On an overcast Thursday morning last week, state Sen. Jason Carter and his wife were running behind schedule to take their two boys to show-and-tell. The Candler Park family had to make a stop Downtown at the James "Sloppy" Floyd Veteran Memorial Building. They rode an elevator up to the 14th floor, where the Candler Park Democrat filed the necessary paperwork to run for governor.
A flock of reporters waited for the Carters downstairs. Before shuttling his kids off to school, the 38-year-old attorney and grandson of former President Jimmy Carter said it was time for voters to elect a governor who would strongly and effectively support education, the economy, and ethics.
"I'm running for governor because I believe in Georgia at its best," Carter said. "Georgia at its best has an education system that it's invested in. We don't cut a billion dollars from our classrooms. Georgia at its best has an economy that works for the middle class. Georgia at its best always has an honest government that works for everyone and not just good political donors or well-placed friends."
Georgia Democrats rejoiced. The announcement injected life into the state's 2014 gubernatorial race, which almost became an afterthought after Mayor Kasim Reed hinted that his party should possibly focus instead on the U.S. Senate race and only Connie Stokes, a former state senator and DeKalb County commissioner, placed her name on the ballot. Now it's likely to become a race with national implications.
Carter has the potential to be a successful governor. But he remains an underdog. Georgia Democrats are facing an uphill battle against an entrenched Republican incumbent in a red state. Carter needs to remain focused on both the 2014 election's outcome and future gubernatorial races.
That's not to say Carter has no chance to unseat Deal and move into the Governor's Mansion. His campaign announcement prompted the governor, who already faces two GOP primary opponents in Dalton Mayor David Pennington and Georgia Schools Superintendent John Barge, to quickly launch his re-election campaign, debut his first political ads, send out an email fundraising newsletter calling upon conservatives to rally behind him.
Both Carter and Michelle Nunn, a political newcomer who remains the state's leading Democratic U.S. Senate candidate, have infused the once-lifeless Georgia Democrats. The state's party has assembled a reputable slate that harkens back decades to the days when Carter's grandfather was governor and Nunn's father served in Congress. Nunn could squeak past a Republican who's been beaten up during a crowded GOP primary for an open seat. But despite the fact that Carter's a young, charismatic lawmaker with a strong political pedigree, some think that the odds are stacked against him.
"The only way [Carter] wins is if Republicans manage to lose," says University of Georgia political science professor Charles Bullock, a longtime observer of state politics. "It's almost a situation where, for him to win, there has to be in October 2014, late October, some kind of huge scandal involving Nathan Deal."
Deal has had some of those in the past. Several Georgia Government Transparency and Campaign Finance Commission staffers have publicly stated that Executive Director Holly LaBerge, who has ties to Deal, interfered with state investigators looking into his 2010 gubernatorial campaign. The governor denies any involvement. But the state auditor and the Federal Bureau of Investigation are reportedly investigating the claims.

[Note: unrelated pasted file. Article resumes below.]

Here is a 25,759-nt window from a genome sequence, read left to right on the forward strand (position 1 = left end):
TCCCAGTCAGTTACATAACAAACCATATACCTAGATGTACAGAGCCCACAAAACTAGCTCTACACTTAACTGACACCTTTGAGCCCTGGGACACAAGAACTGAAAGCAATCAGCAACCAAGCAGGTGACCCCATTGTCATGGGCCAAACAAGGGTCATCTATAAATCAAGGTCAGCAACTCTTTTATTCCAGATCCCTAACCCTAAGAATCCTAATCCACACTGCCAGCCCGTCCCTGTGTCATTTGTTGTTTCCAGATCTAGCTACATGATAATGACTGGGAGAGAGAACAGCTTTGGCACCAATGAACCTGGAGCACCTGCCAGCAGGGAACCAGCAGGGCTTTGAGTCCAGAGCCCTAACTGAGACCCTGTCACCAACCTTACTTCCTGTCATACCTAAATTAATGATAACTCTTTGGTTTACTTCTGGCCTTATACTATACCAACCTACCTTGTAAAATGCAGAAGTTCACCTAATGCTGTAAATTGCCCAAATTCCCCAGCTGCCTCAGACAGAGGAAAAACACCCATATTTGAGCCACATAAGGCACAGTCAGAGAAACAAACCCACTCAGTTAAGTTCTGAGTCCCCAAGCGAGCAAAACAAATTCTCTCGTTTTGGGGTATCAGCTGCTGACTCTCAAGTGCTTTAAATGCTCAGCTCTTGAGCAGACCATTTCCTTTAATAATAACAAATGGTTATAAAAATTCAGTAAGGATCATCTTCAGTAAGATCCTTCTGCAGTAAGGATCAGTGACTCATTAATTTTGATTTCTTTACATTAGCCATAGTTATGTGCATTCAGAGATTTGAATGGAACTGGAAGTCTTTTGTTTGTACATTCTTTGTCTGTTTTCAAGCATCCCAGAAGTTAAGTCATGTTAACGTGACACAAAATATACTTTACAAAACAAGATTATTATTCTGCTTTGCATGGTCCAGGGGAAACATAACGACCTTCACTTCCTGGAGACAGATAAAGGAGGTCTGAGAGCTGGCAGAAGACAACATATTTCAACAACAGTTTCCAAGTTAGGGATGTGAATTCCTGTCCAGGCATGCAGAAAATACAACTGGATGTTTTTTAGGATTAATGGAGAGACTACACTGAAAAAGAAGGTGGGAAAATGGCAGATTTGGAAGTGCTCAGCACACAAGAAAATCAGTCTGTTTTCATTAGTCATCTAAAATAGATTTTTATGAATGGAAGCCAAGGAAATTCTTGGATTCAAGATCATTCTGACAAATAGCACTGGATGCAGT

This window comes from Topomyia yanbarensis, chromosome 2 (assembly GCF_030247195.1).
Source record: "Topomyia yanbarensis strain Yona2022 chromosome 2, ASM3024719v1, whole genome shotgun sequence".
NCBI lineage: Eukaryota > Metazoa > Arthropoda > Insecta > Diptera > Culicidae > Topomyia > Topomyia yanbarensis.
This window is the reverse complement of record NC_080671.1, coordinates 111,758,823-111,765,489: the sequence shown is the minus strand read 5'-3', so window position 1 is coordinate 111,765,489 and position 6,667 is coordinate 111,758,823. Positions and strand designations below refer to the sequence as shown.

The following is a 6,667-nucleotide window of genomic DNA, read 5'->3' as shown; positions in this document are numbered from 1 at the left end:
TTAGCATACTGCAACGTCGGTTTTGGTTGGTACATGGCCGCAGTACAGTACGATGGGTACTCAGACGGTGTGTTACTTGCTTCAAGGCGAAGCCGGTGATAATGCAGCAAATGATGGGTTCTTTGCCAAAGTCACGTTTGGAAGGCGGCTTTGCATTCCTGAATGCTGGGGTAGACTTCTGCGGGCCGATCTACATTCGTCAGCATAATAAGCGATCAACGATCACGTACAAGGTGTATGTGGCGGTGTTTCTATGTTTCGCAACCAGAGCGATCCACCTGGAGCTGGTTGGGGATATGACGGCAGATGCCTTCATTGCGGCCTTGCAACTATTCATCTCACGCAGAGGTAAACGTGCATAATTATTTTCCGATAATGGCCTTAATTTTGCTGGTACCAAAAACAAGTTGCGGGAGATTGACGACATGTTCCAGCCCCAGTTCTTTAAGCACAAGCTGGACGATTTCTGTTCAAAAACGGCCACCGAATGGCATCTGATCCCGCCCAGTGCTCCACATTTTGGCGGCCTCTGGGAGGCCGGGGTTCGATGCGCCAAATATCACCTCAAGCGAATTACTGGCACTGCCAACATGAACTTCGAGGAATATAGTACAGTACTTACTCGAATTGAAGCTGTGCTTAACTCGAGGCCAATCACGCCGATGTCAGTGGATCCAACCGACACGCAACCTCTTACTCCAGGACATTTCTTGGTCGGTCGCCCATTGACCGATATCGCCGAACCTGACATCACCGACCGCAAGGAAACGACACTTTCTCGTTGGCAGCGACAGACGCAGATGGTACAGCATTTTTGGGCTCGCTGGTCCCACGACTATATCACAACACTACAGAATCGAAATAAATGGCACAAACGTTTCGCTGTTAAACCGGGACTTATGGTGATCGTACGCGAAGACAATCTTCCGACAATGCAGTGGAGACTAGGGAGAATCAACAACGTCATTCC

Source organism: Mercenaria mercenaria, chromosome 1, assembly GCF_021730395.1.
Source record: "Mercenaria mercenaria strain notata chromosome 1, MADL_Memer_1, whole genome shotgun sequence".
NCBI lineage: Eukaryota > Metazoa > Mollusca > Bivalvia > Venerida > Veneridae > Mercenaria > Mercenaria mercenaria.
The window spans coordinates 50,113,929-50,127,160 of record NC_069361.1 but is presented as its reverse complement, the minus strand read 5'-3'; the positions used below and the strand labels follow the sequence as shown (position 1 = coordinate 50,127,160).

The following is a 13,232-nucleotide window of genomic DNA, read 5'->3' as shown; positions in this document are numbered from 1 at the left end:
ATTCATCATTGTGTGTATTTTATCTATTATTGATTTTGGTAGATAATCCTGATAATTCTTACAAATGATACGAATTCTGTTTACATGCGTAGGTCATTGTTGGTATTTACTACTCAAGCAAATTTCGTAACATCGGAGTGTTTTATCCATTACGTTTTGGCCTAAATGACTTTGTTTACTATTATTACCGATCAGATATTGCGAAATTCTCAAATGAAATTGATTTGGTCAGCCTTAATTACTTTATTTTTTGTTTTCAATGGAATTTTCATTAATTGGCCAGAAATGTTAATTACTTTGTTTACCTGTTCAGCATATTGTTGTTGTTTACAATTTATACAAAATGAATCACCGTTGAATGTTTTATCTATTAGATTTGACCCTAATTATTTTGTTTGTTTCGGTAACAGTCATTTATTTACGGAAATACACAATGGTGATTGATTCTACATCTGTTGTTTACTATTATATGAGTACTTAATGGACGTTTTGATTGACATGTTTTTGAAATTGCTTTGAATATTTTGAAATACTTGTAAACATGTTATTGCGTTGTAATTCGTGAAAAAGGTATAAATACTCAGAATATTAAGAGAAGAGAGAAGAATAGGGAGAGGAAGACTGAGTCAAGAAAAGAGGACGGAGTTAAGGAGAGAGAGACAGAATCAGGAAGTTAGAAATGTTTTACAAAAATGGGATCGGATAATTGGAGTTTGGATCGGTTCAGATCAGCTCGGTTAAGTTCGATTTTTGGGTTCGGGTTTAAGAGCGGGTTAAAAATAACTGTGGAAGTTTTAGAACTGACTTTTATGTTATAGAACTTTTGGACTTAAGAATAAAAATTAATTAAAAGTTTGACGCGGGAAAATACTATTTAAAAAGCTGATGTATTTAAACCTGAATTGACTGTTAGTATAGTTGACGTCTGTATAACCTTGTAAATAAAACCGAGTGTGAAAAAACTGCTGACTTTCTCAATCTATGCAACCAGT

Democrats will — and should — draw as much attention to the ongoing investigation and any findings that emerge. If they're lucky, they might have some mud to sling against Deal's re-election efforts. A touch of corruption likely won't be enough to convince voters to oust the incumbent. What would it take? A major sex scandal or even a criminal investigation. Bullock thinks the fallout would need to be so massive that the governor's Republican allies would back away to save their own political careers.
At the moment, there's little reason to think another scandal will come along (Nathan Deal sex scandal, really?). Despite the growing number of younger voters and changes in the state's demographics, Georgia's still too conservative for a Democrat to unseat a GOP incumbent.
"The fundamental [makeup] of the state still favors Republicans," Emory University political science professor Andra Gillespie says. "I wouldn't fault the Democratic party for trying in 2014. It's a question of whether you have a critical mass here now. That's difficult to say. If he's banking on that, that's premature at this point."
A defeat at the hands of Deal wouldn't end Carter's future political ambitions. A close second-place finish would send Carter back to the Gold Dome as a party leader with an increased profile, higher name recognition, and the potential to be a Democratic frontrunner for the next gubernatorial campaign in 2018 — or 2022, where he'd benefit from Georgia's potential shift toward a purple, or perhaps a blue, state.
Carter's 2014 campaign could also help him build political credibility with voters outside the metro Atlanta region. That's an invaluable asset, win or lose, for future bids at elected office. A strong showing would also stake his claim as the Democrat most likely to take over the Governor's Mansion. If he does well, he'll have successfully jockeyed for the position before Mayor Kasim Reed or someone else could leapfrog Carter.
But what if Carter's message resonates with voters and Deal's ethics woes becomes insurmountable? He could benefit from a perfect storm that lands him an upset. Sure, it's unlikely that a Democrat will lead Georgia starting in 2015, but not impossible.
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